“On your left!” I called, loud. Over and over. Yelling it loudly to be heard, but meaning it politely so nobody would accidentally start drifting left as I passed them.
I passed people by the dozens. For reals.
I hit the first big hill and just stayed left because I was passing so often that there was never any time to get back on the right side of the road.
I’m tempted to make some kind of self-deprecating comment here. Deflate what’s obviously a pretty hefty string of boasts, but the truth is, I was a force of nature.
As I crested the first hill, I had caught and passed The Hammer. “Hey baby,” I said as I went by.
“Love you!” she yelled.
“You too!” I shouted over my shoulder.
And then I was gone.
After that, the stats for the bike leg tell the story pretty well.
As I rode, I truly never was not passing people. I went from 1248th place, overall, at the end of the swim, to 208th place by the end of the ride. Which means I passed right around 1040 people on the bike.
With 3400 feet of climbing in the 56 miles, I still averaged 22.45 miles per hour.
And since I’m boasting and getting all anal about stats, how about these:
- Out of all finishers (around 2000 of us, I’m guessing), I was the 77th fastest cyclist.
- Out of all non-pro men (which I think is the most reasonable way to measure myself), I was the 33rd fastest cyclist.
So, do I love my Specialized Shiv? You bet I do. Do I love my Shimano Ultegra Di2 shifting? Oh yeah. More than ever.
I loved being one of the fast guys.
And for that very reason, I was seriously disappointed as I rolled up to the transition area; it was immediately obvious that my moment in the sun was at an end.
I stepped off my pedals and walked painfully into the transition area, my back aching, as it often does after a long ride — having stiffened during the effort. I watched as others ran to where they’d dump their helmets and swap their shoes.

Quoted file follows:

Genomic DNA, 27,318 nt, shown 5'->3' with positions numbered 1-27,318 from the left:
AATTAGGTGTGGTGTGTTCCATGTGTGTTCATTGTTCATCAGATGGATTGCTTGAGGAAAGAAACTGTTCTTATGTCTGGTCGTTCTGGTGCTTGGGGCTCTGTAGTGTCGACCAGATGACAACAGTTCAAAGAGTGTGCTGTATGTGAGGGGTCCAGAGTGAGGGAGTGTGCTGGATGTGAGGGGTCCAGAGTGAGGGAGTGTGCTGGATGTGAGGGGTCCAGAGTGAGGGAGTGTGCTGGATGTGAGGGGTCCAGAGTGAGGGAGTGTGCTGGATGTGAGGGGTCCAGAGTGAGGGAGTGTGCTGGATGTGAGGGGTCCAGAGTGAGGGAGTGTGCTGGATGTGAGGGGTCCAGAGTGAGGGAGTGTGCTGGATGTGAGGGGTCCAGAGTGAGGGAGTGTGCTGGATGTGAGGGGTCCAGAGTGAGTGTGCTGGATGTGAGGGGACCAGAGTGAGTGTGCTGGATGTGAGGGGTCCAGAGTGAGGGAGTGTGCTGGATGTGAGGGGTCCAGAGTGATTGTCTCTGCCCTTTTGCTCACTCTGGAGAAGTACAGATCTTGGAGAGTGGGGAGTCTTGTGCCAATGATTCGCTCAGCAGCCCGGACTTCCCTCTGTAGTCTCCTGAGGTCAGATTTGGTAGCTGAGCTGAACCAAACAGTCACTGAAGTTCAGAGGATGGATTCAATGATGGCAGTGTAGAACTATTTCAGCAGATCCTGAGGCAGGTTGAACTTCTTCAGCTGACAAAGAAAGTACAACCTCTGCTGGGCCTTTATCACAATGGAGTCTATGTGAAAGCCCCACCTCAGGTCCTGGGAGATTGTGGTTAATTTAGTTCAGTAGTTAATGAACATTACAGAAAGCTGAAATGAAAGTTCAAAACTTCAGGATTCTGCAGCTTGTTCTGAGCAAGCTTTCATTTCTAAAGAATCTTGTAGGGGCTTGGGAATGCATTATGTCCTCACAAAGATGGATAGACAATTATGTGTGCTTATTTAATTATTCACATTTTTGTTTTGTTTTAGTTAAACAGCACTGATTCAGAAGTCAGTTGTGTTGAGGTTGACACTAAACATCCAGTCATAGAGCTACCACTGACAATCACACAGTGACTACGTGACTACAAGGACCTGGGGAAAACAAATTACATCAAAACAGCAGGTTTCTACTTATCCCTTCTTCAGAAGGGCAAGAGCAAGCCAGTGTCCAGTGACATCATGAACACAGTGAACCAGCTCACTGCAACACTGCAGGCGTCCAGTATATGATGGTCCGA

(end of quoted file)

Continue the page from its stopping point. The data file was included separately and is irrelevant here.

I, on the other hand, shuffled.
“This ain’t no time for jibber-jabber,” I muttered to myself, repeating a little joke The Hammer and I have between ourselves (she’s not one for stopping and chatting during bike rides). I pulled my shoes on and stutter-stumble-stepped into a phony jog.
I had been fast on the bike, but The Hammer had had a banner season so far, too. Would I be able to hold her off for the next thirteen miles in what is undisputably my absolute worst event?
That’s the question I had on my mind, and the question I’ll answer in the next post.
PS: For those of you who like Strava, here’s what it has to say about my ride.
I could start this story by talking about everything that comes before doing a half-Ironman. The fact that you have to go register in one place, then drop off your bike and riding gear in another place, then go drop your running stuff in yet another place, and then go put all your morning-of gear together for the start of the race.
But I’m pretty sure I already went over all that. So let’s start with the single most-important thing in the world of racing:
This is the most common sight in all the world of bike, running, and triathlon: standing in line to use the bathroom.
And, if you’re like me, your nerves act up before the race so much that, immediately upon finishing using the toilet, you just go get back in line to use it again. Because you know that by the time you get to the front of the line, you’re going to need it.